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Isn’t that it?  Everyone strives to create an appearance…

You accumulate a bunch of stuff but it’s not really important until some else recognizes what the stuff means. And then you end up with this weird, strange, hollow feeling because no-one wants to be with you: they want to be with the appearance of you. And you spend all this time cultivating appearance upon appearance, and you get lonelier and lonelier till you get down to this final phase where you’re not pretty, you’re old, you don’t really have much appearance of anything desirable to the people who make appearances important. There’s no part left in society where they think: “you’re the ancestor, you’re the older, you survived.”

I had a talk today with the doctors at *********,  and C***** and I were talking about how different we are, people from our age, and how do you tell a child or a teenager that we’re a little bit concerned and frightened for the reality they think is normal?  But we have to realize that we grew up with playing in the woods and all this things where it was safe to ‘be’ something. So you spent most of your time ‘being’ things. You didn’t go to the woods to come back and say “I have walked through da-da-da-…”

But they don’t know that. They don’t feel anything about your words.

And the disconnect is that we now have entire segments of people who cannot feel anything about each other’s words. And so the kotodama, the spirit of the words is really separated, hugely.

I just asked two young teenagers if there was something special they wanted for Christmas. Now, if I had been asked that, as a child, I would have been thinking:  “wow, I need to think this over…”  But they wanted a phone so they could talk to their friends, to take a selfie… It’s like a true disconnect. And yet their psychic drive – I was talking in class about body-mind drive – they don’t want to be alone. They can’t deal with boredom. It’s a constant show. Perpetual appearances with no sense of anyone just taking you as you are.

For me… we were talking about the world of touch… if you really like somebody, when you’re hanging out with them, I don’t care if they stink… the smell is good. There’s a sense of the texture of them that’s really important to you. And what they say, you have to take for what it is which is a very fluid and mobile thing. You can’t think “Oh, they said this: I hate them now…” It’s more like: “Oh… they seem to be this way…”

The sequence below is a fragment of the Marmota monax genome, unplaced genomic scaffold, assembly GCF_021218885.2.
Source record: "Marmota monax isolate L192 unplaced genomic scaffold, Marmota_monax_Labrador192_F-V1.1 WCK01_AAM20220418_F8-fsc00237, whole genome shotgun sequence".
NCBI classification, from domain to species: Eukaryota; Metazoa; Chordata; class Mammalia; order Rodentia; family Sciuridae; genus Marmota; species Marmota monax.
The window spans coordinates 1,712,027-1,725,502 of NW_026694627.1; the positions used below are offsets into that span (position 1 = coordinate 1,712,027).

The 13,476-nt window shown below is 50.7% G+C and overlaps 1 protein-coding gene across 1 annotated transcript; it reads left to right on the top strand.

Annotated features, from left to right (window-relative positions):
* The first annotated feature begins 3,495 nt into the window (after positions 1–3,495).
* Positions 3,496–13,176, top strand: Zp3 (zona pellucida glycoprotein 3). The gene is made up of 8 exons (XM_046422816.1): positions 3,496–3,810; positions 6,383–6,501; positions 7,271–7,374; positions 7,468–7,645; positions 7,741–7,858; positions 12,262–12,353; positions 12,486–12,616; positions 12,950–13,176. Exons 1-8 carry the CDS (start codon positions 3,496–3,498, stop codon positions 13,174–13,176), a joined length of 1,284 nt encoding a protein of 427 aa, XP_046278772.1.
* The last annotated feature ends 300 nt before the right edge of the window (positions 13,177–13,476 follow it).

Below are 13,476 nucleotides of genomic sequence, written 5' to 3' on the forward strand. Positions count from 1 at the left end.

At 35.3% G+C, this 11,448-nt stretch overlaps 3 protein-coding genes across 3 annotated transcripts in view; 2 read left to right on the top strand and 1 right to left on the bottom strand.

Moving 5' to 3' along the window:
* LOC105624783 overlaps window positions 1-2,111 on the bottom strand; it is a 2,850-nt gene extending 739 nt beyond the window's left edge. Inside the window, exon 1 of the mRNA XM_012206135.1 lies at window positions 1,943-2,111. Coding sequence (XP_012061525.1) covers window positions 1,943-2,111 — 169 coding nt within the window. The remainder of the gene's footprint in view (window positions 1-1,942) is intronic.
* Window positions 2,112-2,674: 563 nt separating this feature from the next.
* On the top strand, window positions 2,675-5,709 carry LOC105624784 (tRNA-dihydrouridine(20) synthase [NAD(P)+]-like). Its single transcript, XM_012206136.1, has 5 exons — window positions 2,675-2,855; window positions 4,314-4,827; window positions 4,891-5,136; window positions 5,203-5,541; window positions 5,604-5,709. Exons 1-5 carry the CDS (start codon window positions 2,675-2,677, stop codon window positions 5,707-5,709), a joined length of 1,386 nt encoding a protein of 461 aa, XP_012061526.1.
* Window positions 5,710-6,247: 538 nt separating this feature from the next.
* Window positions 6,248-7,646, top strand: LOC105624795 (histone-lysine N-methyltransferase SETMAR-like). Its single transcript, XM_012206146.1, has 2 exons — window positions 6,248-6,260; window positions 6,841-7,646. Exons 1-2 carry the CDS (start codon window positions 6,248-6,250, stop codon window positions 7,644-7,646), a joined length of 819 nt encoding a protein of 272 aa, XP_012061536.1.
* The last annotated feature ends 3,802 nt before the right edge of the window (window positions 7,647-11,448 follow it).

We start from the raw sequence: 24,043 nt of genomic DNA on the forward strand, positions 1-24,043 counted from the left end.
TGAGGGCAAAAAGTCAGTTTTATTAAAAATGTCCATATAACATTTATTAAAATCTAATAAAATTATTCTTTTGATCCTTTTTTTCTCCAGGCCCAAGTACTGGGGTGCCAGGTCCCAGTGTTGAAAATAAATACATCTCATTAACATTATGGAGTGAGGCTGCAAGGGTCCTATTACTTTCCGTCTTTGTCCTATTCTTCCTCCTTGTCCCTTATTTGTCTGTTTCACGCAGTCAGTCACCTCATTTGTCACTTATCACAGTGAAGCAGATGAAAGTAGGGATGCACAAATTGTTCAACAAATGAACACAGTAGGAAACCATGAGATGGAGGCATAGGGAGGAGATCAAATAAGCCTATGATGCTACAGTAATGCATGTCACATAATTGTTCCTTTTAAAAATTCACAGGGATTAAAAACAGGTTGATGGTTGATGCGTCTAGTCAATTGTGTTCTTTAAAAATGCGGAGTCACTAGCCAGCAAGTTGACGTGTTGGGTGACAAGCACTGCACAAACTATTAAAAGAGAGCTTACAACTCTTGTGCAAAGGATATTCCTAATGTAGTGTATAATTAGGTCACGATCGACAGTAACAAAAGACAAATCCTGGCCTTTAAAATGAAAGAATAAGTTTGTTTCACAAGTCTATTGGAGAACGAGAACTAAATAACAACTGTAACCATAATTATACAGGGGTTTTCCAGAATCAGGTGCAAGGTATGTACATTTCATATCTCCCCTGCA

And so I think maybe what is happening is that the art of loving is being diminished. That there’s not a place for young people to appreciate in a deep enough way. Because it’s all appearances. “I like you because you’re like me is not that.”

I think Facebook is a very interesting experiment in that. “I like your opinions because they please me.”

I think in our society right now, the whole selfie thing is an encapsulation of this. So people have their duck-faces and all the weirdness and then they compare them in some spectacle of  how it’s  supposed to be… in some… and what I find very interesting is that things now are so undefined that there’s really no reality.

And so in here, what I love about aikido is that it’s very tactile. It’s not about appearances. In fact I try to show you how they trick you.

Appearances are not it.

And I’m really very interested in freeing you.

You know: the name you were given can have a pretty powerful influence on you. Names you choose can have powerful influences on you. Relationships that have titles… The reason that I force you to call me ‘Sensei’ in here, is because – position – location – time – amount – we can interact when you choose a position that produces an energy.  I don’t need the ego-stroking.  But I do understand the four things,  and so we get beyond appearances by plugging into archetypical reality that lies beyond superficial masks.

So it’s like if you go into a hospital, and you call someone ‘the nurse’. There’s a relationship there. We hope it calls up their deeper sense of care and duty. Their “I am here to nurse you.” We use the word ‘nursing’ – it’s like ‘breast-feeding’ – it’s a pretty deep concept of keeping you alive when you’re helpless.